How To Deal With Rejection In Your Job Search

By Allison Elder on May 30, 2016

Much like rejection in romantic relationships, rejection during a job search can be hard to handle. Whether applying for summer internships or full-time jobs after graduation, most of us will deal with a lot of rejection before we find our best fit.

Here are my best tips on dealing with rejection and staying motivated during your job search.

Scatter your applications. While applying for jobs during the busy school year, it can be easy to let them pile up and apply all at once when you have free time. The problem with applying all at once: you might also get your rejections all at once.

It’s extremely hard to handle rejection and continue to feel motivated with so much negativity piled on. Try your hardest to scatter your applications, so the responses won’t pile up on you.

As soon as you get a rejection, send another application. When getting a rejection from an application or after an interview, your first instinct might be to wallow in the sadness and disappointment. If you let yourself spiral for too long, it’ll be difficult to return to the job search. Take a few minutes to be sad, and then immediately start to prepare your next application. It’ll reinvigorate your hope and it might even end up in a job.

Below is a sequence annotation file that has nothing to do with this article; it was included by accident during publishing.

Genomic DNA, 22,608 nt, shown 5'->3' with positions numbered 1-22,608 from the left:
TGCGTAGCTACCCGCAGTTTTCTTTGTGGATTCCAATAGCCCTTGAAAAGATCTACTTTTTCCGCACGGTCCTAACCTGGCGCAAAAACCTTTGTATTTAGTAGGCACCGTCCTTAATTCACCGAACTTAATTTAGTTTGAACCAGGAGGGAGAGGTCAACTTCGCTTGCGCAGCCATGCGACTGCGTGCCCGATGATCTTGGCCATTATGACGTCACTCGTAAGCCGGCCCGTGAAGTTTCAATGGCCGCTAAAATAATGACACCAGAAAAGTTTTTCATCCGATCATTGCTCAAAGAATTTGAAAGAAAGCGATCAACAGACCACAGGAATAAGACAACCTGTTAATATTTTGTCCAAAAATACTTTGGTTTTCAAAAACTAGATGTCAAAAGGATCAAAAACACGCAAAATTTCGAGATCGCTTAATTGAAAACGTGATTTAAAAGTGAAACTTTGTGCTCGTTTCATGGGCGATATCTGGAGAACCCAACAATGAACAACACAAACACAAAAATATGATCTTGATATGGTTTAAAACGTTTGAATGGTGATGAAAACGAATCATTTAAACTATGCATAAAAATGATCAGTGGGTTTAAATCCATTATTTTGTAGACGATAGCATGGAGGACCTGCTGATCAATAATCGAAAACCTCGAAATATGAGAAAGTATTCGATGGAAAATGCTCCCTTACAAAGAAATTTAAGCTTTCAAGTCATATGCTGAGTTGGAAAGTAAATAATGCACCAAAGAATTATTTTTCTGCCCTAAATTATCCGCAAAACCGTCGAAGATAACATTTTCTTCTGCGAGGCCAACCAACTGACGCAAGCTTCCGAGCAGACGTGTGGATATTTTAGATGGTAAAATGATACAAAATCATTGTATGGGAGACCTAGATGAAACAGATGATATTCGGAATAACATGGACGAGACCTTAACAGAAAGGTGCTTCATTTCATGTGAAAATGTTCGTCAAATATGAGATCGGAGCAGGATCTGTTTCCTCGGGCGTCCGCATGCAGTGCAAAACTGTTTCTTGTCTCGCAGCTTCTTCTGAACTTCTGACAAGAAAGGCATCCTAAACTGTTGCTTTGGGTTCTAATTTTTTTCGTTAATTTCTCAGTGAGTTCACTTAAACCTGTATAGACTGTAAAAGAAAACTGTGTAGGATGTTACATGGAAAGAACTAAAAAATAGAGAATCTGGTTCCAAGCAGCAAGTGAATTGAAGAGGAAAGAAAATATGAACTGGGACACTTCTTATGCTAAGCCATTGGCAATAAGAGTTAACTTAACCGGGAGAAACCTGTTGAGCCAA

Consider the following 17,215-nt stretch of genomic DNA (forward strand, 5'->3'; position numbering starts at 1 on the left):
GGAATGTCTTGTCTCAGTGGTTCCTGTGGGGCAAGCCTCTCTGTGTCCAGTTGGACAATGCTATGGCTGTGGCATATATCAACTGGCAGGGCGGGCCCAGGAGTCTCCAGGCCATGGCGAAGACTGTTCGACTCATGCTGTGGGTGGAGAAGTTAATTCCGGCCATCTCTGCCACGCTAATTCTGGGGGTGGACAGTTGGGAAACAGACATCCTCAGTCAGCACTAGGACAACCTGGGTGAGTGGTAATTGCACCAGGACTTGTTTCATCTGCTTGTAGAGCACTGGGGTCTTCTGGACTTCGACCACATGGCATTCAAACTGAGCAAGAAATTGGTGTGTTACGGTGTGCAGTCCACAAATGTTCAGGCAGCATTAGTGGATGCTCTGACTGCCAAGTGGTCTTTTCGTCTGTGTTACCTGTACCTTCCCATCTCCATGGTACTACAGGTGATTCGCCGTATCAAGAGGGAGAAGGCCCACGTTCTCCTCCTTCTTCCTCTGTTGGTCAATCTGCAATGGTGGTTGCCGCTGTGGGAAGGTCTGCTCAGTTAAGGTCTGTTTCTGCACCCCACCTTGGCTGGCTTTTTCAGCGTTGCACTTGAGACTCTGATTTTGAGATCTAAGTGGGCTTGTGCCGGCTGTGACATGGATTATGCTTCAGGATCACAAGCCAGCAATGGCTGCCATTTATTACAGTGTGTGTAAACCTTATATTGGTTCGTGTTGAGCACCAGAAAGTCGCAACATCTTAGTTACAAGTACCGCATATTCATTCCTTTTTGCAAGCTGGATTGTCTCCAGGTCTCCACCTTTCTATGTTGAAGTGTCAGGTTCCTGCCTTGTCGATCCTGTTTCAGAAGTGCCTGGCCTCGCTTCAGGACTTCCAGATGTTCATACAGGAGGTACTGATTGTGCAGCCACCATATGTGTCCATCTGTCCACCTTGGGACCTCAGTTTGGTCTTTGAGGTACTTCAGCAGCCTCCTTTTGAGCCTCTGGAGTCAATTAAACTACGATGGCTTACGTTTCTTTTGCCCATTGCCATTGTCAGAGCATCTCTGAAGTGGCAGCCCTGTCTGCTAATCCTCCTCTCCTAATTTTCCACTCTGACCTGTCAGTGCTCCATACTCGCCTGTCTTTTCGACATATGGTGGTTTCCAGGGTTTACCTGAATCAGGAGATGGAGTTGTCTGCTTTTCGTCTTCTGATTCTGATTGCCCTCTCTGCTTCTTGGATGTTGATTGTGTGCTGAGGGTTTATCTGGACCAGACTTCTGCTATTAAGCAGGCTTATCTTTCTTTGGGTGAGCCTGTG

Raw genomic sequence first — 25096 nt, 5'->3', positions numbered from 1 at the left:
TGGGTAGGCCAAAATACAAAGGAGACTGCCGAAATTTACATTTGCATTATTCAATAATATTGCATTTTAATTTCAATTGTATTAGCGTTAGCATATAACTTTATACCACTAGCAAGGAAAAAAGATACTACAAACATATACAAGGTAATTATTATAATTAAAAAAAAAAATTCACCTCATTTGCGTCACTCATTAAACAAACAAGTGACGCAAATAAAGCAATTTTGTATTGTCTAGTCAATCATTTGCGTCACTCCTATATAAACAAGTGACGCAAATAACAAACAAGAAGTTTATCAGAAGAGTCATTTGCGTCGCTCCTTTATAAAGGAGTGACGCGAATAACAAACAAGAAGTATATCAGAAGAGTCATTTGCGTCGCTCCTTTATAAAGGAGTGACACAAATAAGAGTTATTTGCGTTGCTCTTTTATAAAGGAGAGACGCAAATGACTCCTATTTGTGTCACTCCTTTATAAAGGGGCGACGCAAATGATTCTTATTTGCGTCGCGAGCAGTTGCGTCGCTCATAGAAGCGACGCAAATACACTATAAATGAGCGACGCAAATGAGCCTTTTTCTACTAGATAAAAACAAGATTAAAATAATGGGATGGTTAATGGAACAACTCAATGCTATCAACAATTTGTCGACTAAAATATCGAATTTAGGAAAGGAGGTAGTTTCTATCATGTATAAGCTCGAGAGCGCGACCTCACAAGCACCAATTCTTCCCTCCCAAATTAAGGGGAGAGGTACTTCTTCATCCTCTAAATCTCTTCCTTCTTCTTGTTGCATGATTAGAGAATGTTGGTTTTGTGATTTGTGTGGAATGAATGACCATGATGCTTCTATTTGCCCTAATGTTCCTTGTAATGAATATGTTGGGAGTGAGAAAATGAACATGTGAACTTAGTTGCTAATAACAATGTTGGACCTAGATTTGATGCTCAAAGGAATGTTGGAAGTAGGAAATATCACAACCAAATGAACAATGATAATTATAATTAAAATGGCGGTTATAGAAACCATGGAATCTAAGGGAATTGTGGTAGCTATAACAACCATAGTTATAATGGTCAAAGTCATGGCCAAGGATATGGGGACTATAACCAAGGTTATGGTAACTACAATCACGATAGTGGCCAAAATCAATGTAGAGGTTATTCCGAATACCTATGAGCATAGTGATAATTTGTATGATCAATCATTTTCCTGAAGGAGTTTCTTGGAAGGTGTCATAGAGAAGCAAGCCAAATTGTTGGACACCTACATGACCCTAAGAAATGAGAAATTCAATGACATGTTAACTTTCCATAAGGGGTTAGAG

Talk to friends. This one might seem obvious, but it can be difficult to talk to friends about rejection. Just remember: your friends are most likely going through the same experience. Share your experiences so that your friends can give advice and comfort.

Visit career services. If your university has a career services office, visit them. You can talk to them about your experiences, let them look over your resume, and get advice on what to do during job interviews. Even if you feel you’re not doing anything wrong during interviews, there’s always room to improve and become a better candidate. If you aim to improve yourself every time you’re rejected, it’ll make the process a lot easier as time goes on.

Take the little victories. If you got an interview, celebrate! Even if you didn’t get the job, you got a lot further than a lot of others. Every application and every interview is an opportunity to learn and improve. Soon enough, you’ll have a larger victory to celebrate.

Remember your worth. Sometimes college can feel like one long, extended search for a job after graduation and if you don’t succeed, you’ve failed. As important as finding a job is, it’s not everything. The job you get or don’t get doesn’t define you, so don’t let it. Even if you don’t get the job you’ve been dreaming of, even if you have to take a couple of months off after graduation, even if you have to continue living with your parents — life goes on. Keep applying, keep following these tips, and stay motivated.

Allison is a third year student at the University of Virginia majoring in English and Media Studies.

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